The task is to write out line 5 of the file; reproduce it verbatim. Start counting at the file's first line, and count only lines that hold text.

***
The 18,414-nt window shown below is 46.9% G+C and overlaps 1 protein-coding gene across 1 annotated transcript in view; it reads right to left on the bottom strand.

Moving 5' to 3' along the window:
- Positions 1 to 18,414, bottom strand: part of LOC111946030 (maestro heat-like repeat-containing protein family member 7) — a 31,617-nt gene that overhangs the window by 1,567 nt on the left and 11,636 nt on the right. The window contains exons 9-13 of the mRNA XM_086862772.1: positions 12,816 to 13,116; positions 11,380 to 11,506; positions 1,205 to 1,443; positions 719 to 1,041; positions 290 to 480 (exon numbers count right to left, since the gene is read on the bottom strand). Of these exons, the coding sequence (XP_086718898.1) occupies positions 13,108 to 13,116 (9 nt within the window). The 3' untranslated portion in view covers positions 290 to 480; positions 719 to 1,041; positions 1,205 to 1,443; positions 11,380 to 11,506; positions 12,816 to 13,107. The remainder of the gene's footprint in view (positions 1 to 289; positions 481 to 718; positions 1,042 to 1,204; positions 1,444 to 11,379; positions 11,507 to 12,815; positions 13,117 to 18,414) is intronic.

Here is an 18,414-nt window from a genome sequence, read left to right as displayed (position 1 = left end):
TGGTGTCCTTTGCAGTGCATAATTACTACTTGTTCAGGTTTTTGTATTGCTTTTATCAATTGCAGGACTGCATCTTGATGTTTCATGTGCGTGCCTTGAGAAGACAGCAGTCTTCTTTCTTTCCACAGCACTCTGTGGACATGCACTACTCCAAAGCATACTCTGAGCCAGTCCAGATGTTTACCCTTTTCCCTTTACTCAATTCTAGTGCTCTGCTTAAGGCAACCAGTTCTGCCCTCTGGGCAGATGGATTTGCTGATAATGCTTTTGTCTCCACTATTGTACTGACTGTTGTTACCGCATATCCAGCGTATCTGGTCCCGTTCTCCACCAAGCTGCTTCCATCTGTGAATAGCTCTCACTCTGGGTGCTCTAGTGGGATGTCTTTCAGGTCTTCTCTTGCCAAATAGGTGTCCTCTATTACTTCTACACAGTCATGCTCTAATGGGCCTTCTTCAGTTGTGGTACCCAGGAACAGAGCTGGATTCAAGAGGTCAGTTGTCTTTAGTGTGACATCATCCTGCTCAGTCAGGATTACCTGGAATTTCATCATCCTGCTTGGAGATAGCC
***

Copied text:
TGGTGTCCTTTGCAGTGCATAATTACTACTTGTTCAGGTTTTTGTATTGCTTTTATCAATTGCAGGACTGCATCTTGATGTTTCATGTGCGTGCCTTGAGAAGACAGCAGTCTTCTTTCTTTCCACAGCACTCTGTGGACATGCACTACTCCAAAGCATACTCTGAGCCAGTCCAGATGTTTACCCTTTTCCCTTTACTCAATTCTAGTGCTCTGCTTAAGGCAACCAGTTCTGCCCTCTGGGCAGATGGATTTGCTGATAATGCTTTTGTCTCCACTATTGTACTGACTGTTGTTACCGCATATCCAGCGTATCTGGTCCCGTTCTCCACCAAGCTGCTTCCATCTGTGAATAGCTCTCACTCTGGGTGCTCTAGTGGGATGTCTTTCAGGTCTTCTCTTGCCAAATAGGTGTCCTCTATTACTTCTACACAGTCATGCTCTAATGGGCCTTCTTCAGTTGTGGTACCCAGGAACAGAGCTGGATTCAAGAGGTCAGTTGTCTTTAGTGTGACATCATCCTGCTCAGTCAGGATTACCTGGAATTTCATCATCCTGCTTGGAGATAGCC